Dallas County Health and Human Services has confirmed a second case of West Nile Virus in a human in the city for the 2014 season. City officials are not released the patient’s name, for privacy reasons, but did say that the person lived in the 75238 zip code.
The 75238 zip code area is in the northeast part of Dallas, bordered primarily by East Northwest Highway, Skillman Street, Forest Lane and Jupiter Road.
According to the Texas Department of State Health Services, there have been 15 confirmed cases of West Nile Virus in humans this year. Of those, eight have been West Nile fever, and seven have been the more severe West Nile neuroinvasive disease. Both of the Dallas County cases have been West Nile fever.
There has been one confirmed case of West Nile fever this year in each of the following counties: Brazoria, Ellis, Parker, Tarrant and Travis. Both Galeveston County and Liberty County have confirmed one case each of neuroinvasive West Nile.
Montgomery County, north of Houston and just west of Lake Conroe, has confirmed five cases of neuroinvasive West Nile and one case of West Nile fever this year.
DSHS recorded 183 human cases of West Nile Virus last year. Of those, 113 were the more severe neuroinvasive West Nile. The virus killed 14 people in Texas in 2013.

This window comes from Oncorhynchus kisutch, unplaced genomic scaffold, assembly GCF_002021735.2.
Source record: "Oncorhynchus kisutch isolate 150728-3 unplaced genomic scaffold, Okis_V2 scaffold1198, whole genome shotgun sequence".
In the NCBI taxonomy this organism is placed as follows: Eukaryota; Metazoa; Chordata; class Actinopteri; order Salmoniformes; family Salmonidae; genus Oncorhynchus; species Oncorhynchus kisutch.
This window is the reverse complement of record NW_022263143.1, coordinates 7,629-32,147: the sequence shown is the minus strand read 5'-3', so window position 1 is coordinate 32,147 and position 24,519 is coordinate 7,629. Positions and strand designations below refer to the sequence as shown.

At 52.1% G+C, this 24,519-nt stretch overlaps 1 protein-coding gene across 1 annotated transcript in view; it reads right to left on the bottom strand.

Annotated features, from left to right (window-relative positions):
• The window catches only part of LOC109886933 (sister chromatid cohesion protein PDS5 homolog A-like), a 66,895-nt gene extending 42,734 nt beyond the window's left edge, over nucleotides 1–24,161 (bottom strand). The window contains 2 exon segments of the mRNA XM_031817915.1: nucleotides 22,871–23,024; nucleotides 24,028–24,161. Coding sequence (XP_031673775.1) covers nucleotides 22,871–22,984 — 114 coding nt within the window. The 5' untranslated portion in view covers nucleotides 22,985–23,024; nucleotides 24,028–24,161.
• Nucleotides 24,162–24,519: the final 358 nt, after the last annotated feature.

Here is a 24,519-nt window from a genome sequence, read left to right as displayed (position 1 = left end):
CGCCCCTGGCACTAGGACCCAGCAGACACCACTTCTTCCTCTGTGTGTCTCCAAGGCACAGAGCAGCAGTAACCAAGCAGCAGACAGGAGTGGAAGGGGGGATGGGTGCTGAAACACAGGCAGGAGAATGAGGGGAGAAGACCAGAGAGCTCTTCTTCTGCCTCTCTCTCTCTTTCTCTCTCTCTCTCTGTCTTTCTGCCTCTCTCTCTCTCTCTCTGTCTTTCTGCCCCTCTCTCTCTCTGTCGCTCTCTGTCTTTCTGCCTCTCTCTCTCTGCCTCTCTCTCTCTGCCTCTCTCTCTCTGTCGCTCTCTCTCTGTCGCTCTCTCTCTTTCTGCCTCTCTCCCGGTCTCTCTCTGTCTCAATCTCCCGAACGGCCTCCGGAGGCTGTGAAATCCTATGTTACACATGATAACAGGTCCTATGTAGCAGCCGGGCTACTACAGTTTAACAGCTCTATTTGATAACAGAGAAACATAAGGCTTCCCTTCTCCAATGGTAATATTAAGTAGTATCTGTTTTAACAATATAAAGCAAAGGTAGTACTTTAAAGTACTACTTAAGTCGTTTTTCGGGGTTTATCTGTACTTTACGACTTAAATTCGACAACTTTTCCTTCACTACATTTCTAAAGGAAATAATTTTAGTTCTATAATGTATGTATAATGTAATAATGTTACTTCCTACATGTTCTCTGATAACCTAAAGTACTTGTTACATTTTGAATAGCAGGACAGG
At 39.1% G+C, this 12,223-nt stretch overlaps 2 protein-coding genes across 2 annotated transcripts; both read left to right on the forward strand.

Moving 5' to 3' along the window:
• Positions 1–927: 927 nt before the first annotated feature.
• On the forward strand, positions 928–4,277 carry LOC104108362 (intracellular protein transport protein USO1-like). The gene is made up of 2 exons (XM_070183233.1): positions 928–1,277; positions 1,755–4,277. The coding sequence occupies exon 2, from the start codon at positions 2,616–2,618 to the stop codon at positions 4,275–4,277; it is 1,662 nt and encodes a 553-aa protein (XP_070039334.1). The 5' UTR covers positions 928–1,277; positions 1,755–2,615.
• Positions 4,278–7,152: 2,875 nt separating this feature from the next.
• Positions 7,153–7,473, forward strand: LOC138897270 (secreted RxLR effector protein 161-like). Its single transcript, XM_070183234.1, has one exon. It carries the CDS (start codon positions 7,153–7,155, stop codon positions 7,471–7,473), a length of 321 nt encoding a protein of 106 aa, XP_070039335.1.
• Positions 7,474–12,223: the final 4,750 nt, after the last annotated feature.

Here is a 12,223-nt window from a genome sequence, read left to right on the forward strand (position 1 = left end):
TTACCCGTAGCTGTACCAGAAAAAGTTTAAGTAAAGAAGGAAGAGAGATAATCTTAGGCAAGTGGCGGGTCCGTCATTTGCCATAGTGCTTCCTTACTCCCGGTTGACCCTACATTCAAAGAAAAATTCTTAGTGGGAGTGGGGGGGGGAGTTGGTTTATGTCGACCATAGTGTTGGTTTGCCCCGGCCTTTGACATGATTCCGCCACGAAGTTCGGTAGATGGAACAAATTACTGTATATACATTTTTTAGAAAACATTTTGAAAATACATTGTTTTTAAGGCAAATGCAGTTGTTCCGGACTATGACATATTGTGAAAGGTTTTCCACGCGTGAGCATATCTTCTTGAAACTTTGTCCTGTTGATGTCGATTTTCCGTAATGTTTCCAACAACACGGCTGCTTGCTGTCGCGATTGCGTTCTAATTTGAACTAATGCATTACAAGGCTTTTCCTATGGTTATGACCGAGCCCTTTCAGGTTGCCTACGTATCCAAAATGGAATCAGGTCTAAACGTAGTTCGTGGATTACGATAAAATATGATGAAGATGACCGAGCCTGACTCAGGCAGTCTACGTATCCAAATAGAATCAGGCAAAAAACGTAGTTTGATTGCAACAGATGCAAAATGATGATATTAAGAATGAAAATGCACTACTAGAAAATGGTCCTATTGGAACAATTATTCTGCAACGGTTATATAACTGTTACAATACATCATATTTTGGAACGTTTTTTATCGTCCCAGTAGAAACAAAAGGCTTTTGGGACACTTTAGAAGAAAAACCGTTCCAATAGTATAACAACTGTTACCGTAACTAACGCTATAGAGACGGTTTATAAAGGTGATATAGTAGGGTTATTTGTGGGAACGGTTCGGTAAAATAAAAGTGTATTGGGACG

The city of Dallas protocol calls for targeted ground spraying in areas where West Nile has been confirmed in mosquitoes and in areas where trapping has indicated a significant increase in the number of mosquitoes with the potential to carry the virus.
City officials said that existing traps near where the infected person lives have not tested positive for West Nile. Still, they said, the city will expand surveillance and place an additional trap near the location in an effort to get more information.
According to a press release from the city: “The city’s mosquito control program is continually evolving to address the threat of the West Nile Virus. Public information and outreach is extensive, using television, radio, billboards, brochures and community meetings. A webpage at www.dallascityhall.com is dedicated to WNV information, including links to videos developed to educate the public on WNV prevention.
“Additionally, the city is proactively identifying sources of mosquito breeding by responding to 3-1-1 standing water, stagnant pools and water conservation complaints. However, it is important that residents do their part by taking the necessary precautions to avoid exposure to the virus.”
The best defense against contracting West Nile is not get bitten by a mosquito. And city and state health officials urge everyone to reduce outdoor activity during the evening and nighttime hours, and when you are outside, cover your arms and legs and use a mosquito repellent.
The best way to keep from getting bitten by a mosquito is to keep the little buggers from breeding in the first place. Get rid of standing water in places like dirty swimming pools, stagnant ponds, pet watering dishes, birdbaths, potted plants, old tires, empty containers, toys and clogged rain gutters and French drains. Get rid of the standing water and do it fast, because mosquitoes can grow from egg to adult in as little as seven days.
If you see standing water that you are unable to get rid of yourself , call 3-1-1 to report it to city officials. For more information on mosquito control, visit www.dallascityhall.com.